Snow or Something Like It by Carla

Sometime during high school, I signed up for text alerts from my local news station. Snow days were few and far between, but I always held out hope for them. I drove twenty and some minutes in morning traffic to get to school every morning, which became thirty and some minutes in bad winter weather. I’d wake up at five some winter mornings to see if an alert had been sent to my phone. Had school been canceled? Could I shut off my alarm and sleep all morning? I was usually disappointed. This morning, I woke up to one of those messages.
I woke up to that longed-for text alert that told me that schools back home were closed. A lot of good that does me now, right? The roads were a mess—here, there and probably everywhere in between. Local schools here had closed, too.  It occurred to me that I wouldn’t be going to my typical Tuesday field experience. One of the first things the volunteer coordinator at Wood Lane had told me when she trained me was that the Wood Lane School closes all of the time. If local schools close, it closes, she said. I put away the stickers and notebook and nice clothes I’d laid out. I was disappointed, but what could I do? There will be a lot of opportunities to make up those field hours. I couldn’t help but notice the irony, though: I used to kill for snow days. Now, they wreck my plans.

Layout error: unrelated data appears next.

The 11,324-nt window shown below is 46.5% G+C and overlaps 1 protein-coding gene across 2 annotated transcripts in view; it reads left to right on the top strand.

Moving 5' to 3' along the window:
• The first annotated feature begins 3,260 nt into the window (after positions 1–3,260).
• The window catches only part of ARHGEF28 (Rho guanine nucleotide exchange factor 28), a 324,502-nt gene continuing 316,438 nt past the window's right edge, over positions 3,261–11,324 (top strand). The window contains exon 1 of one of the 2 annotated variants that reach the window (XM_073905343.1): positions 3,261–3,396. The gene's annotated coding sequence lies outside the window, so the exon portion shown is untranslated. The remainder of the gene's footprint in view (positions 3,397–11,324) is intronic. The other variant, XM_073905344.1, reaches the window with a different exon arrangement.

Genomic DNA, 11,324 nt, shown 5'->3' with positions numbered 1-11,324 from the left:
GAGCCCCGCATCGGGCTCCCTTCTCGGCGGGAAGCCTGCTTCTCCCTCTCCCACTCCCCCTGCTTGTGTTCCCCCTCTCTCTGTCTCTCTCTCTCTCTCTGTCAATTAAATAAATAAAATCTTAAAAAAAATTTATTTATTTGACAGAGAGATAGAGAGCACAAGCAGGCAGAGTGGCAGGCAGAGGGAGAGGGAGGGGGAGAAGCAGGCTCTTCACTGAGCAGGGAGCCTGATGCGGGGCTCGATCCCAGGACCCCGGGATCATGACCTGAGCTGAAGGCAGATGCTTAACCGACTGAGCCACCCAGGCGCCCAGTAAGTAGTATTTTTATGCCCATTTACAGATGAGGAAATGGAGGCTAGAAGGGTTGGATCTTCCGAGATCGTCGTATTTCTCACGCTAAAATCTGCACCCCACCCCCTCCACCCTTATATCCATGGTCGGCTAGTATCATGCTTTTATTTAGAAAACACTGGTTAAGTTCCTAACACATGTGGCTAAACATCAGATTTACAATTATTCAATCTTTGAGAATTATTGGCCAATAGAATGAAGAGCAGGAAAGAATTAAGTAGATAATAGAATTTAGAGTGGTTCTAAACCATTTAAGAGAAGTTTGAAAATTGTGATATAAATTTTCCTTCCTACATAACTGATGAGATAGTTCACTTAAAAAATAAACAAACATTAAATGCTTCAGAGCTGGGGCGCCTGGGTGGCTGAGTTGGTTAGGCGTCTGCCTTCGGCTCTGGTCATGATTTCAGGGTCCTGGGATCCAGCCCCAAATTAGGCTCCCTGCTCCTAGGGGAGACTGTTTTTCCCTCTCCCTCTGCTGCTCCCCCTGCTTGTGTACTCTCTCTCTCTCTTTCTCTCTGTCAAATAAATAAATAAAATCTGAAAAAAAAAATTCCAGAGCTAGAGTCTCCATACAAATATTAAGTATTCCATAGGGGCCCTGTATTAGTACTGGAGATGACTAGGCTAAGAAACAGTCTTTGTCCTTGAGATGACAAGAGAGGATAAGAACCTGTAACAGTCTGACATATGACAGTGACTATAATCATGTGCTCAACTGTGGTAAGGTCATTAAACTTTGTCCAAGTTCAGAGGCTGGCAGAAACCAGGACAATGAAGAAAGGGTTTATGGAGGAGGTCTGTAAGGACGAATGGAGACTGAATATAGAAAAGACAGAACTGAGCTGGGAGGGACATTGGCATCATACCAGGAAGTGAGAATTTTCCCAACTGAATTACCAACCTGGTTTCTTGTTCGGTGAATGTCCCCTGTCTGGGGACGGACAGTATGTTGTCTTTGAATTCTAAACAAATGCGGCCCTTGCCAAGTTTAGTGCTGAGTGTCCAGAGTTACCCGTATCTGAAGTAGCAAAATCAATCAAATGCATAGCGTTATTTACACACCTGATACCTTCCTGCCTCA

With no field experience today and one class canceled, my day was pretty easy. The only real challenge was navigating around outside—particularly in the evening, when the town was hit with some version of snow or ice or snowy ice pellets. Walking to the Sundial, I got pelted with the icy mixture. It wasn’t a great experience, but I wanted my sandwich and Snapple. I ended up taking the shuttle back, which is fairly pathetic, but completely worth it. Before I had even stepped onto the bus, the wind (then close to thirty miles per hour) whipped my earmuffs back. Ice chips flew at me from all angles. They were quite literally being blown in circles.We slowly, carefully, made our way over to Harshman, and I called it a night.

My conception of snow days has definitely changed.  I wouldn’t mind if the university closed tomorrow, but I’ve heard this doesn’t happen, so I won’t waste any time hoping. Part of me envies the students at home who got to enjoy a free day today, but I figure they deserve it. This snow—or ice, or something like it—can spell out trouble for teenage drivers. As for me? My car is hanging out in Lot 12, probably buried under a snow pile. It isn’t going anywhere. I have two classes in my residence hall tomorrow, one canceled, and no real need to go outside all afternoon. I doubt I’ll even put on shoes. I hardly need a snow day.

Leave a Reply

Your email address will not be published. Required fields are marked *

Skip to toolbar